DENVER -- The sample size is still relatively small, but the Padres are encouraged by what they've seen from Jedd Gyorko as he's made the transition from second base to shortstop in the past month.
"I think he's only going to get better," said Padres interim manager Pat Murphy.
While it may be too soon to know if Gyorko is San Diego's future full-time shortstop, he has shown he can handle the position defensively on a short-term basis look and maybe longer.
"We're very pleased," said Padres assistant general manager Josh Stein. "[Gyorko has] got great hands. He's able to make throws from different arm angles. He has a good sense of timing. We've seen him go into the hole and make some throws."
Gyorko has played in 20 games at shortstop, with the first coming exactly one month ago Thursday (Aug. 17). He hasn't committed an error in 62 chances.
So how did all of this happen, and what does it mean moving forward?
San Diego still wants to take a long look at speedy second baseman Cory Spangenberg. He's one of the few players on the roster who offers a true speed component. In a perfect world, Spangenberg will be the Padres' Opening Day starter there in 2016.
Gyorko, a second baseman by trade, hadn't played shortstop since 2010, his last season at West Virginia University. He played third base in the Minor Leagues, but third baseman Yangervis Solarte, in the midst of the breakout season, probably isn't going anywhere.
So last month, the Padres asked Gyorko to slide over to shortstop. He became -- and, no, this isn't a typo -- the 18th player to fill that role for San Diego since the start of the 2009 season.
Unlike others who have come before him, Gyorko looks like he might actually be able to stick for a while. He's made the routine plays, though he's the first to say his range may not be ideal for the position.
Dipping into advance metrics -- like DRS (defensive runs saved) or UZR (ultimate zone rating) -- at this point won't get you far, as there's not enough data to make a fair estimate of Gyorko's worth.
The Padres like to shift and have been able to move Gyorko advantageously to help put him in better positions against certain hitters.
"He can make the routine play and has handled himself better than expected," said a National League Central scout.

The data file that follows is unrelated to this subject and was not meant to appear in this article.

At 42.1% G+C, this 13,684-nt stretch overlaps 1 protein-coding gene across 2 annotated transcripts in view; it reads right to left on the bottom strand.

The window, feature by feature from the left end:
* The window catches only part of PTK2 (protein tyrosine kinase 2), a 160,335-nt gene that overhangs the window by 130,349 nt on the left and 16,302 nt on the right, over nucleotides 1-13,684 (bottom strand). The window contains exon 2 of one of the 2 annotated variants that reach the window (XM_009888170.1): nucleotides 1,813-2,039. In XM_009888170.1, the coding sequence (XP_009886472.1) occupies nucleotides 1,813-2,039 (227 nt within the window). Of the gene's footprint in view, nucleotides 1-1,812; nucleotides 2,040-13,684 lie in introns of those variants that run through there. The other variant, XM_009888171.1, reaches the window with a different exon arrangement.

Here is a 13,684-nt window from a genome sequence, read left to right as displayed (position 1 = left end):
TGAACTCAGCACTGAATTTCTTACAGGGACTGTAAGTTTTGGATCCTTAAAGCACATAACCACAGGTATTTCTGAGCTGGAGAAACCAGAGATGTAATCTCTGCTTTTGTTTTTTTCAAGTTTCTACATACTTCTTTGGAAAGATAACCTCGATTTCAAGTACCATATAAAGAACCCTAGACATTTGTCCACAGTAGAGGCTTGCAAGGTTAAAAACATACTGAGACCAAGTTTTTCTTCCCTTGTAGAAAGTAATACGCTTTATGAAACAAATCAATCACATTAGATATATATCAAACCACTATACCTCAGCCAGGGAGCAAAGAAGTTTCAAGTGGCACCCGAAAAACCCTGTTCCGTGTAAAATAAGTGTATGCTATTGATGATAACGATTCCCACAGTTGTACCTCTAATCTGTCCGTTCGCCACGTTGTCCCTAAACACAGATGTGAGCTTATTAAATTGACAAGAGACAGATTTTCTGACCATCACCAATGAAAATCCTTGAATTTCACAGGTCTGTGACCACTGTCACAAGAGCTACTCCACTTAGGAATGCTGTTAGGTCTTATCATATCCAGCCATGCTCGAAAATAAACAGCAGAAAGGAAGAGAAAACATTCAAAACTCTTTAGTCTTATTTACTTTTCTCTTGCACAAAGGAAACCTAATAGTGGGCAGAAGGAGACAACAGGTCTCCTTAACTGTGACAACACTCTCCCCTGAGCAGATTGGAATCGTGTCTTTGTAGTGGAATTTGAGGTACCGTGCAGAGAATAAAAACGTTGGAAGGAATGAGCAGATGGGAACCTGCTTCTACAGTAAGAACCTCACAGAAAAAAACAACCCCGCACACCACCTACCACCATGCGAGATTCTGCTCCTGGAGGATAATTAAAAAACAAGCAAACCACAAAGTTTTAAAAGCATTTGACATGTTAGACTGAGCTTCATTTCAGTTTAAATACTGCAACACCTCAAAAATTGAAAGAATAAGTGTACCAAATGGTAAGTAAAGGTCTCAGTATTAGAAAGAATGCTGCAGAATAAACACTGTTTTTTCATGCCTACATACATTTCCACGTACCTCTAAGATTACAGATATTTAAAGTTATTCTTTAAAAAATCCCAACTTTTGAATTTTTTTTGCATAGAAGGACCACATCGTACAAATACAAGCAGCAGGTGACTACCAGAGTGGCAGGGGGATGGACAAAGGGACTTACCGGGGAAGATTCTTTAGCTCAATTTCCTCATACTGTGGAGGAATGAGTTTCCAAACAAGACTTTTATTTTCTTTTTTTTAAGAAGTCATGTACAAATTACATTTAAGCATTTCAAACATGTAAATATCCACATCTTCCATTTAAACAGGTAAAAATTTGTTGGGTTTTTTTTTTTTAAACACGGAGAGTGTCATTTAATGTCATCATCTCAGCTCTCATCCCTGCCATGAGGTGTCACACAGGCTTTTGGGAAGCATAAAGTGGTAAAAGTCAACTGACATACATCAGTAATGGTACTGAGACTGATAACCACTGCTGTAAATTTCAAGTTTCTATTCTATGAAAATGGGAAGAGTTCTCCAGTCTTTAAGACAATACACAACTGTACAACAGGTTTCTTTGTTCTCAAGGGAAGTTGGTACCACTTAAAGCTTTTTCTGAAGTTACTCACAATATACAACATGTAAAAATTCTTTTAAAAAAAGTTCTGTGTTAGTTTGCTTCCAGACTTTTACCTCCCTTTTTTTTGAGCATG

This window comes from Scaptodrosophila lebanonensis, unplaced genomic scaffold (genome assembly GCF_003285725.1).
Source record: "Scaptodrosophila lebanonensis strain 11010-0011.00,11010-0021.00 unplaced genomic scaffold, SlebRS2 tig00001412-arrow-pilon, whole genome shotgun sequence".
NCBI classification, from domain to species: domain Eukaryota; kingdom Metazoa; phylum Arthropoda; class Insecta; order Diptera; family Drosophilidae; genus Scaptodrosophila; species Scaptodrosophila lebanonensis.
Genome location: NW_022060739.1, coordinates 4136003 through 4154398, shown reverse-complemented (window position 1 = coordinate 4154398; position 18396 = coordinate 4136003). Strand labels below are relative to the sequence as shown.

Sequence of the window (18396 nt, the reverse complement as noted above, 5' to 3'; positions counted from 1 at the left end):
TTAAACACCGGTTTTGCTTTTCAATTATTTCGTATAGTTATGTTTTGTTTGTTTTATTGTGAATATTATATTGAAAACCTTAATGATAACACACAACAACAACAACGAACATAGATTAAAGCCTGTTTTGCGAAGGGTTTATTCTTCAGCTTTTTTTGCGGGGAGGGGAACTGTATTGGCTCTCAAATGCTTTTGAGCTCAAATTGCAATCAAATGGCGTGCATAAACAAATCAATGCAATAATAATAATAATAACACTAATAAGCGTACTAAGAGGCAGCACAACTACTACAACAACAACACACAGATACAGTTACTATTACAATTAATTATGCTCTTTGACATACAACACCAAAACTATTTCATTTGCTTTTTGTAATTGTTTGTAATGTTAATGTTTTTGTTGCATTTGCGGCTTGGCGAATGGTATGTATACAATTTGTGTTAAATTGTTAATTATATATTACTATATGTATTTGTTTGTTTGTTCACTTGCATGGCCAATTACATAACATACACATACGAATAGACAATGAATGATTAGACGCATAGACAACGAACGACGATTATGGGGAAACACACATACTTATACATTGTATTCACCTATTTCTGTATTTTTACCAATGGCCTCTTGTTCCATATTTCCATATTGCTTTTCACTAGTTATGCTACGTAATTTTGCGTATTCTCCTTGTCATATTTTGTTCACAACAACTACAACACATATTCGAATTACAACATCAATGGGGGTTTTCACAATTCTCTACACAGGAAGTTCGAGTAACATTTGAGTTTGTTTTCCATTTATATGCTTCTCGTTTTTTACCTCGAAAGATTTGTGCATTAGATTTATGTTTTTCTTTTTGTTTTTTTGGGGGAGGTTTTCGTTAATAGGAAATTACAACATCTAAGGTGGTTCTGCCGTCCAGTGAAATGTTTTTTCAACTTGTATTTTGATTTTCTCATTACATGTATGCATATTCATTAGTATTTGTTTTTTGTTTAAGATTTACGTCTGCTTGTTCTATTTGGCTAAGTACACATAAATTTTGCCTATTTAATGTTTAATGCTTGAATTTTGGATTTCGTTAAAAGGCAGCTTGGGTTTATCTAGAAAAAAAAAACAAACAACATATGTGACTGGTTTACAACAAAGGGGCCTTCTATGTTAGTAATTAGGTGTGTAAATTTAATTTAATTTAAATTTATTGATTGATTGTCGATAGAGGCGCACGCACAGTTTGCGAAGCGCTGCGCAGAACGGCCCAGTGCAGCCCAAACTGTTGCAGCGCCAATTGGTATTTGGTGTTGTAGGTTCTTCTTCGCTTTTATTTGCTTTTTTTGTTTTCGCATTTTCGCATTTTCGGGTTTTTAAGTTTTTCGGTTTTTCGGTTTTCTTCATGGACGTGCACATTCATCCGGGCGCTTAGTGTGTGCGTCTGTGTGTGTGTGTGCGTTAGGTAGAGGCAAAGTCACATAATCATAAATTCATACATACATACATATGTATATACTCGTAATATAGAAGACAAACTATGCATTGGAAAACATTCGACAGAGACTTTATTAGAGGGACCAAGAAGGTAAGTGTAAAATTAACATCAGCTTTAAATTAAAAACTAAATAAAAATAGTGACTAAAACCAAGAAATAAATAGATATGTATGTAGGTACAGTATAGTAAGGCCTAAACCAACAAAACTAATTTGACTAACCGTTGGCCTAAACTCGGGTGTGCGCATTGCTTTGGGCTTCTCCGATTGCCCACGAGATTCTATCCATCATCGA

But unlike a year ago when six weeks of Alexi Amarista were enough to convince San Diego to give him the starting nod at shortstop this spring, Gyorko has a bat that carries much more weight that many of his predecessors.
Consider this: If Gyorko had played shortstop all season, his 14 home runs would rank fourth in the NL for shortstop and his 51 RBIs would have put him in fifth place -- and that's with Gyorko's 20 days at Triple-A El Paso earlier this season.
"He does look more relaxed playing shortstop than second base," said a National League West scout.
But can Gyorko hold up to the physical demands of the positions, the ball deep in the hole, ranging up the middle, coming in on the slow roller? He's worked close with veteran Clint Barmes on the subtle nuances of playing the position, but that won't prepare him completely for the toll the position can take on the body.
Gyorko missed nearly two months on the disabled list with plantar fasciitis in his left foot in 2014.
"I would worry about the wear [and] tear on his body. He's had foot issues in the past, and obviously shortstop is very demanding on the feet," said a National League Central scout.
"I would never say he can't do it. I would just say it's an unlikely long-term solution from both a team defensive standpoint and [the] risk to his body."
For his part, Gyorko isn't worrying about what his future at the position might be. He spends his time before each game practicing with third-base coach Glenn Hoffman, who works with the team's infielders. Gyorko has benefited from time with Barmes, who has been a great help on reading certain hitters.
"[Barmes will] tell me a guy or two to creep in a step or two on, maybe take a step this way or that way," Gyorko said. "It's not big stuff, but it's things that can make a difference.
"For someone who doesn't have the range that most shortstops have ... it really helps me get in a good position. From there, I try and use a good first step to go get the ball."
Corey Brock is a reporter for MLB.com. Keep track of @FollowThePadres on Twitter and listen to his podcast. This story was not subject to the approval of Major League Baseball or its clubs.